Such as Polish poetry, Polish musicianship has a long history dating back to medieval Times. Government restrictions were less severe since it was the weakest overtly political of the crafts. The krakowiak, mazurka, and polonaise, native qualities of this genre based on the unique beats and harmonies of folk music, developed earlier, and a separate style of Polish religious music had become clearly established by the Renaissance. Cud mniemany, czyli Krakowiacy I Górale, the very first significant Polish musical, was presented in 1794 by Jan Stefani and Wojciech Bogusawski. Stanisaw Moniuszko created a number of renowned songs in the nineteenth century, notably Halka, Straszny dwór (“The Haunted Manor”), and Hrabina (“The Countess”).
The sound of music
Frédéric Chopin is often regarded as the musical embodiment of Polishness. He is just one in a continuous succession of percussionists from Polish territories to win worldwide acclaim, adding to his reputation as one of the greatest genius musicians. Ignacy Paderewski and Artur Rubinstein, and also Henryk Szeryng, a violinist, testifies to the vigour of Polish musicianship. Karol Szymanowski, Witold Lutosawski, Henryk Górecki, and Krzysztof Penderecki have influenced modern Polish composing.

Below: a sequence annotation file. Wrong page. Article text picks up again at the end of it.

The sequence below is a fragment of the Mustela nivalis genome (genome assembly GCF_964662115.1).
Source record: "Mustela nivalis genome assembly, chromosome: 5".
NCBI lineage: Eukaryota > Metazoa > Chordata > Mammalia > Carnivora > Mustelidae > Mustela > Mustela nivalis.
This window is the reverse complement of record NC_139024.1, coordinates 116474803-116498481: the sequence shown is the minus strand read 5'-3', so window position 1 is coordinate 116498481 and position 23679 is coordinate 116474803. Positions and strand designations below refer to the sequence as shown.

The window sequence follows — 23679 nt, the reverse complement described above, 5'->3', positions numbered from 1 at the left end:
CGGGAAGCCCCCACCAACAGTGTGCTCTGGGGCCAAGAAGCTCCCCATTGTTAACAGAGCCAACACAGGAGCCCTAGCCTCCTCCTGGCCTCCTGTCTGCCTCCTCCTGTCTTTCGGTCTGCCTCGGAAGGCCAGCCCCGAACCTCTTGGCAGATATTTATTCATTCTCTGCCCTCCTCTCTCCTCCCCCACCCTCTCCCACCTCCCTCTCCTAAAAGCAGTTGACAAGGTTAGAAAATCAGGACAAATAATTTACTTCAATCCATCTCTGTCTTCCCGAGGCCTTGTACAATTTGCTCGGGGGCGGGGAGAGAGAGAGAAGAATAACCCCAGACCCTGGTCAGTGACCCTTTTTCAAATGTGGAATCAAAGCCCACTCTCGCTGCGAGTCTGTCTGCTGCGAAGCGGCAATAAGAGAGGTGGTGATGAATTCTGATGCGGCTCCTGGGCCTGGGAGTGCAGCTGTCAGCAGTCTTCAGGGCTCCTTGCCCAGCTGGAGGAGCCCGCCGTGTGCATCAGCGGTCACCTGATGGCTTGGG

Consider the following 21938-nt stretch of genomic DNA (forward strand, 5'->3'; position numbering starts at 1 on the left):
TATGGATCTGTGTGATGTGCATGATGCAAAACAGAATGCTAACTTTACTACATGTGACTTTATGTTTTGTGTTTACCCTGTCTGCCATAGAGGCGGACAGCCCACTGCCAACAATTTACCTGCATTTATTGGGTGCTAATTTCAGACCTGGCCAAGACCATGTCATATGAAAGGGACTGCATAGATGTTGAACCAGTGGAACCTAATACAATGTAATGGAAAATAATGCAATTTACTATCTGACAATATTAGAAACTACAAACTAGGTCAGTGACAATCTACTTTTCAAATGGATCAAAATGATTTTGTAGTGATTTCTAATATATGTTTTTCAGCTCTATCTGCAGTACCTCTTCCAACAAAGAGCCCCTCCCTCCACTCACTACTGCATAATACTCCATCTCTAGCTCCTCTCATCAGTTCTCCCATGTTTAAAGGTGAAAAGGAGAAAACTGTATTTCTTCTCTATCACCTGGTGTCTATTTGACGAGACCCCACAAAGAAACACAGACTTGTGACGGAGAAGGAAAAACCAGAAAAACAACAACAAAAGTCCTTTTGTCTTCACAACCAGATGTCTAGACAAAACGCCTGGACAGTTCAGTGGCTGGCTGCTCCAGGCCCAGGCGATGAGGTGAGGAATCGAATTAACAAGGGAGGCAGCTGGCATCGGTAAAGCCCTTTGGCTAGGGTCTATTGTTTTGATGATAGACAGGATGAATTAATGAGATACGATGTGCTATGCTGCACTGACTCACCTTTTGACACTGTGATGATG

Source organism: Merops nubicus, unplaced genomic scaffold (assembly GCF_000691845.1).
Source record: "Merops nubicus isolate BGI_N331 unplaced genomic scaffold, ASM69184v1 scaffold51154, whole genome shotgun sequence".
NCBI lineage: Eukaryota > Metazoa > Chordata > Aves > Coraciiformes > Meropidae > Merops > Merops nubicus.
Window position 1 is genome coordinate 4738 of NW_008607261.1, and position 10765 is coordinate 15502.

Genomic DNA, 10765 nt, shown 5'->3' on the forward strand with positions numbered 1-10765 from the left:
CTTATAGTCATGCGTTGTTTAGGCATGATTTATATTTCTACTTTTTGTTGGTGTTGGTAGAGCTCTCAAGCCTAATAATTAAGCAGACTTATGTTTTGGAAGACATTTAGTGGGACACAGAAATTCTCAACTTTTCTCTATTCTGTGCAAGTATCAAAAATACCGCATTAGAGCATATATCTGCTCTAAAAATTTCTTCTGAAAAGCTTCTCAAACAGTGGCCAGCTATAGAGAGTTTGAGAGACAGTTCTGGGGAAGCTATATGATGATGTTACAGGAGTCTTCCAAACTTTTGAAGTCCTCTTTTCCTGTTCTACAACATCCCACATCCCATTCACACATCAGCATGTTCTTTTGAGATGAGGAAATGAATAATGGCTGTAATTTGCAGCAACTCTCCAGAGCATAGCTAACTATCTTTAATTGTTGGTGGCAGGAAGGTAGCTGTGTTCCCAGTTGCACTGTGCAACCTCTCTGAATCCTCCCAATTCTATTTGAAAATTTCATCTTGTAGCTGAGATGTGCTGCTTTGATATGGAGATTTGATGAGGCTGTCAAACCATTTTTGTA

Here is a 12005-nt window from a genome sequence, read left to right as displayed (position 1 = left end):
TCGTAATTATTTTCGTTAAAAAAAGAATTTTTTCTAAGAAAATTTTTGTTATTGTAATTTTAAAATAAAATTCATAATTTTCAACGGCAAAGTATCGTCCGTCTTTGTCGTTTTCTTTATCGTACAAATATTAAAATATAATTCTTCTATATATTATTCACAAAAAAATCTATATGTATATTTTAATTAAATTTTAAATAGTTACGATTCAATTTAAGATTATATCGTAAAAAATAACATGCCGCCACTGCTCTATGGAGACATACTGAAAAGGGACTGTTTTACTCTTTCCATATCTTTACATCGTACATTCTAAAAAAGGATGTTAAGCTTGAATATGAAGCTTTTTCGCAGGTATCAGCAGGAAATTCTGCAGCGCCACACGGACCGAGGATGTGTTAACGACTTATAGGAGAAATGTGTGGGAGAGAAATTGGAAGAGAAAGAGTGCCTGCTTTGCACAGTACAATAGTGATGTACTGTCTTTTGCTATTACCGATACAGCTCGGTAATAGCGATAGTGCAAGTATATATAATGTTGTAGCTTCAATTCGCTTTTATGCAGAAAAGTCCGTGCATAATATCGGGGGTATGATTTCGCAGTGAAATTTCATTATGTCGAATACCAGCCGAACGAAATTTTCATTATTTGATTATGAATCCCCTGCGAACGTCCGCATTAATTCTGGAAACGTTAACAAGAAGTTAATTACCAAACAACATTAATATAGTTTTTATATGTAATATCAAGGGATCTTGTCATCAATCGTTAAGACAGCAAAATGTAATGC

Opera, symphonic, theater, and chamber music are quite well in Poland, and numerous symphonies and choruses perform frequently on the world stage. But even though Polish jazz, which was formally silenced in the first twenty years of communist rule, has earned a name for experimentation and greatness, thanks in part to the groundbreaking work of performers like Micha Urbaniak, Tomasz Stanko, and Leszek Moder, mainstream music in Poland is hugely affected by Western ideals. Events like the Warsaw Jazz Jamboree and Jazz on the Oder attract musicians and audiences from all over the globe.
Many beautiful specimens of mediaeval Roman and Medieval buildings, both secular and religious, have indeed been conserved, along with magnificent statues, the most renowned of which would be Veit Stoss’s (Wit Stwosz) hardwood shrine at Kraków’s St. Mary’s Church (Koció Mariacki). The gigantic red fortress of Malbork (Marienburg), previously the Teutonic Knights’ stronghold, is one of Europe’s finest spectacular; a strong fortress was awarded an UNESCO World Heritage site in the year 1997. The main building of Pozna and the ornate farm buildings at Kazimierz Dolny are examples of Early renaissance Greek architecture that were influenced by Italian influences yet acquired distinct Polish form. Zamo, a classic Medieval city founded in the 1580s, has been preserved almost completely intact.
With common convictions in kinship ties and equality, the people is mainly bonded despite economic classes. Poland is, in fact, more group – oriented than other Western countries due to its profound roots in conservative values. Be a consequence, it is frequently referred to as “Eastern” when contrasted to Central Europe. Poles, on the other hand, have long considered themselves to be the’softest’ of all the Slavic people.